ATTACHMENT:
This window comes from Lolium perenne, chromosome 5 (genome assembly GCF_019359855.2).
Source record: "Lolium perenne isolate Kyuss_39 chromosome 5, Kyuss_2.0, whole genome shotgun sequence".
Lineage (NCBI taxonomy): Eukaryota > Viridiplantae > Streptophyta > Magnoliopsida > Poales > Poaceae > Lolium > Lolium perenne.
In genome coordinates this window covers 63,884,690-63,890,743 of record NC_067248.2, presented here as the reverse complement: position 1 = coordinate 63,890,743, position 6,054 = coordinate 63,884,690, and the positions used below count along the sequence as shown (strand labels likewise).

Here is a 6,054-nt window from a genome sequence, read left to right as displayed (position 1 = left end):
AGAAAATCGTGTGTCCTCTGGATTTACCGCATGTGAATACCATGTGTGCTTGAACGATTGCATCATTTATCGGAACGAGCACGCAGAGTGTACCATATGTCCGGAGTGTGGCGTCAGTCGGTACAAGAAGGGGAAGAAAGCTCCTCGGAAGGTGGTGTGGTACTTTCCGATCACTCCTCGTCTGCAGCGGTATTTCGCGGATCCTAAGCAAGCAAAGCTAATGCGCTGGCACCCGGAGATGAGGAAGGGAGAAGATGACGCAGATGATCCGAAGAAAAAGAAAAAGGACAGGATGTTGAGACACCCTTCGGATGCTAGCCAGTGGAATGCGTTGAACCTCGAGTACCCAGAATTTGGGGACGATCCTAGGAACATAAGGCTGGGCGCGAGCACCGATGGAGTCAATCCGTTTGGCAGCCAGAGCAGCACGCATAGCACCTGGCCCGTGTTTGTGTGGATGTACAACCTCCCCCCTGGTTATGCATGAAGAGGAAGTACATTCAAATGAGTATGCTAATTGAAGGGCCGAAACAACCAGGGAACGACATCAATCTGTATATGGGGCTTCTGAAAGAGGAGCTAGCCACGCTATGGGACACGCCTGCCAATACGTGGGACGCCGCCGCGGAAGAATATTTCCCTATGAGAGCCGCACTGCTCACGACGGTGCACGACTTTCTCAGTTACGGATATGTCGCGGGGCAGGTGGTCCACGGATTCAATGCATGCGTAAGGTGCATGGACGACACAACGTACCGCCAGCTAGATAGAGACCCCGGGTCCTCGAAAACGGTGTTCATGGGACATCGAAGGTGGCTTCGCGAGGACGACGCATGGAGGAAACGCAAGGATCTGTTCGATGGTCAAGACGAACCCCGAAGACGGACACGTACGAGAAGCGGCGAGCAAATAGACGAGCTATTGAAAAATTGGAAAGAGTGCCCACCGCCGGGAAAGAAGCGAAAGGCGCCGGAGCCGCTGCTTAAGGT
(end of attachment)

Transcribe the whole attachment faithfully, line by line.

This window comes from Lolium perenne, chromosome 5 (genome assembly GCF_019359855.2).
Source record: "Lolium perenne isolate Kyuss_39 chromosome 5, Kyuss_2.0, whole genome shotgun sequence".
Lineage (NCBI taxonomy): Eukaryota > Viridiplantae > Streptophyta > Magnoliopsida > Poales > Poaceae > Lolium > Lolium perenne.
In genome coordinates this window covers 63,884,690-63,890,743 of record NC_067248.2, presented here as the reverse complement: position 1 = coordinate 63,890,743, position 6,054 = coordinate 63,884,690, and the positions used below count along the sequence as shown (strand labels likewise).

Here is a 6,054-nt window from a genome sequence, read left to right as displayed (position 1 = left end):
AGAAAATCGTGTGTCCTCTGGATTTACCGCATGTGAATACCATGTGTGCTTGAACGATTGCATCATTTATCGGAACGAGCACGCAGAGTGTACCATATGTCCGGAGTGTGGCGTCAGTCGGTACAAGAAGGGGAAGAAAGCTCCTCGGAAGGTGGTGTGGTACTTTCCGATCACTCCTCGTCTGCAGCGGTATTTCGCGGATCCTAAGCAAGCAAAGCTAATGCGCTGGCACCCGGAGATGAGGAAGGGAGAAGATGACGCAGATGATCCGAAGAAAAAGAAAAAGGACAGGATGTTGAGACACCCTTCGGATGCTAGCCAGTGGAATGCGTTGAACCTCGAGTACCCAGAATTTGGGGACGATCCTAGGAACATAAGGCTGGGCGCGAGCACCGATGGAGTCAATCCGTTTGGCAGCCAGAGCAGCACGCATAGCACCTGGCCCGTGTTTGTGTGGATGTACAACCTCCCCCCTGGTTATGCATGAAGAGGAAGTACATTCAAATGAGTATGCTAATTGAAGGGCCGAAACAACCAGGGAACGACATCAATCTGTATATGGGGCTTCTGAAAGAGGAGCTAGCCACGCTATGGGACACGCCTGCCAATACGTGGGACGCCGCCGCGGAAGAATATTTCCCTATGAGAGCCGCACTGCTCACGACGGTGCACGACTTTCTCAGTTACGGATATGTCGCGGGGCAGGTGGTCCACGGATTCAATGCATGCGTAAGGTGCATGGACGACACAACGTACCGCCAGCTAGATAGAGACCCCGGGTCCTCGAAAACGGTGTTCATGGGACATCGAAGGTGGCTTCGCGAGGACGACGCATGGAGGAAACGCAAGGATCTGTTCGATGGTCAAGACGAACCCCGAAGACGGACACGTACGAGAAGCGGCGAGCAAATAGACGAGCTATTGAAAAATTGGAAAGAGTGCCCACCGCCGGGAAAGAAGCGAAAGGCGCCGGAGCCGCTGCTTAAGGT